Libertarians favor a laisezz-faire, free-market capitalistic economic system for its economic and moral benefits. In a capitalistic society, rather than the government deciding which firms produce what, and what goods and services are produced and provided, the free-market would decide: individual consumers would use their dollars to ‘vote’ for what goods and services they desire, rather than the production and consumption being centrally planned by the government.

Free-market capitalism puts consumers in ‘charge,’ rather than the government. Producers are therefore incentivized to meet the wants and needs of consumers, by measuring how much consumers buy or don’t buy. Consumers not only want goods and services that are the best ‘bang-for-the-buck,’ but also are of the highest quality.

On the producer side, there are no ‘barriers to entry,’ disallowing producers from providing a good or service: any producer, or any size, can enter a market without having to gain permission from the government by obtaining some sort of license. Since all producers are able to produce a good or service, there are no ‘government-regulated-monopolies,’ and producers have to compete with each other to gain the consumers’ dollars. In order to do that, they have to make not only the best quality products, but also be constantly meeting and predicting consumer needs and wants. Therefore, producers are incentivized constantly innovating to beat out the other producers.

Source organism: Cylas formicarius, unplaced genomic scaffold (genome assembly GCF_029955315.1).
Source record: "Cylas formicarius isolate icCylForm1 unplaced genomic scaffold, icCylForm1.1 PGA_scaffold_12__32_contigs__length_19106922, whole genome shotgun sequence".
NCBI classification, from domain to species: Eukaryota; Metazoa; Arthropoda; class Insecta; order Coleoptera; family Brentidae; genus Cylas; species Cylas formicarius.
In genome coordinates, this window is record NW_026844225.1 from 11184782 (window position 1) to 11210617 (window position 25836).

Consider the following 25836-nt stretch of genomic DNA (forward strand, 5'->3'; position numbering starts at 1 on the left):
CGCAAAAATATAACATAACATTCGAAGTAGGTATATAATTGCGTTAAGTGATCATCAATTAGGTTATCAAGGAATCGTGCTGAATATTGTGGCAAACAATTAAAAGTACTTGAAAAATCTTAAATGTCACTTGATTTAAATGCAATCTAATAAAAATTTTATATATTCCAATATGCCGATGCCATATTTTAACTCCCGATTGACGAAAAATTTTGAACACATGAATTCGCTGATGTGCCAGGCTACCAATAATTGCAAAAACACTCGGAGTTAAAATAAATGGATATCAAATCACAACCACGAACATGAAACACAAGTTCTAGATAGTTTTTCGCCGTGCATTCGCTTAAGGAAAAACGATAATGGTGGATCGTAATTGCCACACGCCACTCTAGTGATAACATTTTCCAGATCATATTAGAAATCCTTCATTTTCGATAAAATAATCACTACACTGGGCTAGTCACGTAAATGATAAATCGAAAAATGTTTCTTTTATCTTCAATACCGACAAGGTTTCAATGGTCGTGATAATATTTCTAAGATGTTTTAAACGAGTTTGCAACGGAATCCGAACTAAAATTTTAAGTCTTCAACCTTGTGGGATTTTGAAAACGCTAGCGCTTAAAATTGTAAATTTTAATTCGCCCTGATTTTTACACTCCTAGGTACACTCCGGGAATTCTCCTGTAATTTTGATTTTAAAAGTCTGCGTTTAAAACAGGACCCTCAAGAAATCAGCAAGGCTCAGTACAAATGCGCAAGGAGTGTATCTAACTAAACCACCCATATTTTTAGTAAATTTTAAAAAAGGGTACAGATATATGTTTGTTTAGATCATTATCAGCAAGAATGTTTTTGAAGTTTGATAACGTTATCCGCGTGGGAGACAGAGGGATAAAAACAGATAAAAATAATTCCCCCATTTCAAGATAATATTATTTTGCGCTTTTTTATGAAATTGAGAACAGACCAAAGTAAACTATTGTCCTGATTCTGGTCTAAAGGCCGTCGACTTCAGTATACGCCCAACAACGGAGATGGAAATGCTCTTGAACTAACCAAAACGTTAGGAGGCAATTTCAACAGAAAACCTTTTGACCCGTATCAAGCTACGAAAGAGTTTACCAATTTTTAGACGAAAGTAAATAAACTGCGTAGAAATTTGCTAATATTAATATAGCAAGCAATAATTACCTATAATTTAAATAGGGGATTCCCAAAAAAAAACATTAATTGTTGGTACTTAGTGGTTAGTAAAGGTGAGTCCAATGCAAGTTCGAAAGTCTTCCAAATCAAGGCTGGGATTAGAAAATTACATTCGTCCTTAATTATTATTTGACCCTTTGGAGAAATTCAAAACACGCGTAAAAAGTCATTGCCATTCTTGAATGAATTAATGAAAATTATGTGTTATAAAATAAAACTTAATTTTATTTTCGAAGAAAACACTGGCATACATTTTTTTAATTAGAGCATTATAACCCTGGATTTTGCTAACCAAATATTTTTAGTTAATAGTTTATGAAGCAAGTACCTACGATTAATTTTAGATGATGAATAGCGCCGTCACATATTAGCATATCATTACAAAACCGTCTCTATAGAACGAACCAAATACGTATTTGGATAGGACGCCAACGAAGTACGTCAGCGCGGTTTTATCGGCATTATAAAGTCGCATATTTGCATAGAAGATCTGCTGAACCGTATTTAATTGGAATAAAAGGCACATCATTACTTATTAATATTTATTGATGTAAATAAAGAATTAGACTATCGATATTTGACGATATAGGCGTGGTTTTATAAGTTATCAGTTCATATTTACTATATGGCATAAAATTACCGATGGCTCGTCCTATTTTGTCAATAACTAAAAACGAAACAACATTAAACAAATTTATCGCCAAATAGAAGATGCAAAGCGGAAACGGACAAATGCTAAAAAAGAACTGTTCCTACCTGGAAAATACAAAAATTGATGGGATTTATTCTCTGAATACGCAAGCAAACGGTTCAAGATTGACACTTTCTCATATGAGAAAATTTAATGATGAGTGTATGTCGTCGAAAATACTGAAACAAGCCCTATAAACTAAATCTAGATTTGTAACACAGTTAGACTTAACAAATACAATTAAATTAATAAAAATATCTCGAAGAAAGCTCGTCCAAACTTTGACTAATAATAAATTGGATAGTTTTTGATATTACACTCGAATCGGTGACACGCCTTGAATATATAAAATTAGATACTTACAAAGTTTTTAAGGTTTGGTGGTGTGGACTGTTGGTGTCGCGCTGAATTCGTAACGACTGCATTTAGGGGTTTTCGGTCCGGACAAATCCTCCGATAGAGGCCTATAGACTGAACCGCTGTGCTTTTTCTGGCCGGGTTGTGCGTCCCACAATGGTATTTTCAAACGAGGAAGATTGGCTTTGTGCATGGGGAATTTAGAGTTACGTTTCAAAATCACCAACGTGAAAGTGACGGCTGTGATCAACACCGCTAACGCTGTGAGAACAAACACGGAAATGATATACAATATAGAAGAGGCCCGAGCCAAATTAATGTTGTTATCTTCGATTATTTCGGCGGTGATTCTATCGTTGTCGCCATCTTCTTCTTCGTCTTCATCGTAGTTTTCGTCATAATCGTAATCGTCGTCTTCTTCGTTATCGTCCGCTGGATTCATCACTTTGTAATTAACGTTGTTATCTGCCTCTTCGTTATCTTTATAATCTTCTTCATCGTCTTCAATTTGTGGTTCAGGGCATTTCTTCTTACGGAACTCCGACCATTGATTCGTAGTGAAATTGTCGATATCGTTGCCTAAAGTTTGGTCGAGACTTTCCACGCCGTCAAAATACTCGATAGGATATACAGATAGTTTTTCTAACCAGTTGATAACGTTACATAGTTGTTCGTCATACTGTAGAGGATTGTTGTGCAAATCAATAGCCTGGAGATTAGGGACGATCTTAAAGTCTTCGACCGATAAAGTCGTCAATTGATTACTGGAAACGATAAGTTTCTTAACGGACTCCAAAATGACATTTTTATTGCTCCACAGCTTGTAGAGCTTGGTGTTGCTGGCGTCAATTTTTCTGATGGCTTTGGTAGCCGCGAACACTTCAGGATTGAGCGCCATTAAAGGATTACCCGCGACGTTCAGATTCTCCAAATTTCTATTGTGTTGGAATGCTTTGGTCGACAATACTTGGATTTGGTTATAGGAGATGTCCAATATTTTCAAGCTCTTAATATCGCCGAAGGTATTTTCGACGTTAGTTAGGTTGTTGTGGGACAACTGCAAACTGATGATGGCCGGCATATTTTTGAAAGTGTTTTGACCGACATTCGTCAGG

This system is also the most moral because there is no use of coercion by the government telling consumers what they can or can’t buy, or what producers can and can’t sell or produce. Free-market capitalism effectively promotes voluntary trade, offering benefits to both the buyers and sellers. All other economic systems require the regulation of production and consumption. Free-market capitalism does not.